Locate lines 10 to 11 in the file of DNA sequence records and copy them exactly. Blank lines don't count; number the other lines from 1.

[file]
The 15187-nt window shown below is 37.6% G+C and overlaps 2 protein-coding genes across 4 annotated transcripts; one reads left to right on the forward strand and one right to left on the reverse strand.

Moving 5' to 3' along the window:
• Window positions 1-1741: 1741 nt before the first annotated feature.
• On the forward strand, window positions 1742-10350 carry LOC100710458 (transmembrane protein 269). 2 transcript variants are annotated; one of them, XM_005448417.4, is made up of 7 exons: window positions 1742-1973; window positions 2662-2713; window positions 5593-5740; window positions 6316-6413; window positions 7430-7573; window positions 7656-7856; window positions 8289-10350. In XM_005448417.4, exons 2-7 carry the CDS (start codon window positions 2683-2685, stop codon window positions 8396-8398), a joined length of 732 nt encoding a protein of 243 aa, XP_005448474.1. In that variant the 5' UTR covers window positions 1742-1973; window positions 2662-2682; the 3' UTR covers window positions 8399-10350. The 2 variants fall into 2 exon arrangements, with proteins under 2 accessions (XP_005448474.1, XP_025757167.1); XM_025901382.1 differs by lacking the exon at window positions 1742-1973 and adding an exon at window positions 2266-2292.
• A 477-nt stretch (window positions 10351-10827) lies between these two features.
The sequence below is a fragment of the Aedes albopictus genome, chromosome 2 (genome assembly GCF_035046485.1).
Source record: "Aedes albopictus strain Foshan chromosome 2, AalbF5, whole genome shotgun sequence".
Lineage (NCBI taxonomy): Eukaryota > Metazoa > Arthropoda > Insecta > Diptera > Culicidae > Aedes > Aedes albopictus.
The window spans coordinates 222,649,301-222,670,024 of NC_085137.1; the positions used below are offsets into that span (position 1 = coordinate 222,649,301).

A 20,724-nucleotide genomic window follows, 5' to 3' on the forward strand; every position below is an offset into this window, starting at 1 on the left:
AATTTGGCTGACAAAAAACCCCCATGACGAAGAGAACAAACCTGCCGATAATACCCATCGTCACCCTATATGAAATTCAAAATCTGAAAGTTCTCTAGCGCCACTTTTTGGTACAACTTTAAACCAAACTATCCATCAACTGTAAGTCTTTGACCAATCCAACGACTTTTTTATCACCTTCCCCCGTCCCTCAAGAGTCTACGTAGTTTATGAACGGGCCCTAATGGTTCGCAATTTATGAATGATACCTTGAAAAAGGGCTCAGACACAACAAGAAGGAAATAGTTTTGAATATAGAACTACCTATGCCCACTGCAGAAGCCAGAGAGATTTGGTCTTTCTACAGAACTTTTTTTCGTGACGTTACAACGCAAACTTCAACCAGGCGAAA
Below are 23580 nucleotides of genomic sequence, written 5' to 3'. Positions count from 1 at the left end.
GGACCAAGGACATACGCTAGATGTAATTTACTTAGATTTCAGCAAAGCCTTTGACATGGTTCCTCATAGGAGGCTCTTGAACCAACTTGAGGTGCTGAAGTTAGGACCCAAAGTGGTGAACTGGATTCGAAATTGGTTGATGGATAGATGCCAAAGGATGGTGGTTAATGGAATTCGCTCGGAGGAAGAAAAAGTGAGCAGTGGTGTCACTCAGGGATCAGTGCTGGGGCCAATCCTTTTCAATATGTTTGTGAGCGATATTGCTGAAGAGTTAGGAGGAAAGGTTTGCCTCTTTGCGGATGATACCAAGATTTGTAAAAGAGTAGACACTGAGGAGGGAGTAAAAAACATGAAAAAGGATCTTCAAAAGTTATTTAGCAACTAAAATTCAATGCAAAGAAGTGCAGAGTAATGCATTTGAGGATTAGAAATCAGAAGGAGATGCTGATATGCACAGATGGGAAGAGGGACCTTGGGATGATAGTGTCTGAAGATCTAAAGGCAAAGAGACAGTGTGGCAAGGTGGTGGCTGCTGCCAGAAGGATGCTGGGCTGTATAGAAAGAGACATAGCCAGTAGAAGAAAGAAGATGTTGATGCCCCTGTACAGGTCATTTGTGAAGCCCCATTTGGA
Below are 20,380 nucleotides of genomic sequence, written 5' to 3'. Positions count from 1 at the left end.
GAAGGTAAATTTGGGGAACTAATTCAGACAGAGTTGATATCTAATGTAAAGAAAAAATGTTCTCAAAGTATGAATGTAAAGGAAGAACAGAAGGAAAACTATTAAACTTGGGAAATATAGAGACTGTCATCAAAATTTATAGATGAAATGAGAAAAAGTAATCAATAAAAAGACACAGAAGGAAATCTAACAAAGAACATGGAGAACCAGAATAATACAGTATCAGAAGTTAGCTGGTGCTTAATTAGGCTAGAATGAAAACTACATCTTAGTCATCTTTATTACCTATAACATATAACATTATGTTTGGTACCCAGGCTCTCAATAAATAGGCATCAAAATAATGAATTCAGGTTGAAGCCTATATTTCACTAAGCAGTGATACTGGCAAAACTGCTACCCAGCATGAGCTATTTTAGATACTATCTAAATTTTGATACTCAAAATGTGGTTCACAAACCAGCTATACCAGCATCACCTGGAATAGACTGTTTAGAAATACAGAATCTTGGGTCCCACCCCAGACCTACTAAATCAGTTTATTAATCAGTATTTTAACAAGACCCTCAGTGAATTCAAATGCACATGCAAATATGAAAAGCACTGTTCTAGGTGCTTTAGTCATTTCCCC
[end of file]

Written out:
A 20,724-nucleotide genomic window follows, 5' to 3' on the forward strand; every position below is an offset into this window, starting at 1 on the left:
AATTTGGCTGACAAAAAACCCCCATGACGAAGAGAACAAACCTGCCGATAATACCCATCGTCACCCTATATGAAATTCAAAATCTGAAAGTTCTCTAGCGCCACTTTTTGGTACAACTTTAAACCAAACTATCCATCAACTGTAAGTCTTTGACCAATCCAACGACTTTTTTATCACCTTCCCCCGTCCCTCAAGAGTCTACGTAGTTTATGAACGGGCCCTAATGGTTCGCAATTTATGAATGATACCTTGAAAAAGGGCTCAGACACAACAAGAAGGAAATAGTTTTGAATATAGAACTACCTATGCCCACTGCAGAAGCCAGAGAGATTTGGTCTTTCTACAGAACTTTTTTTCGTGACGTTACAACGCAAACTTCAACCAGGCGAAA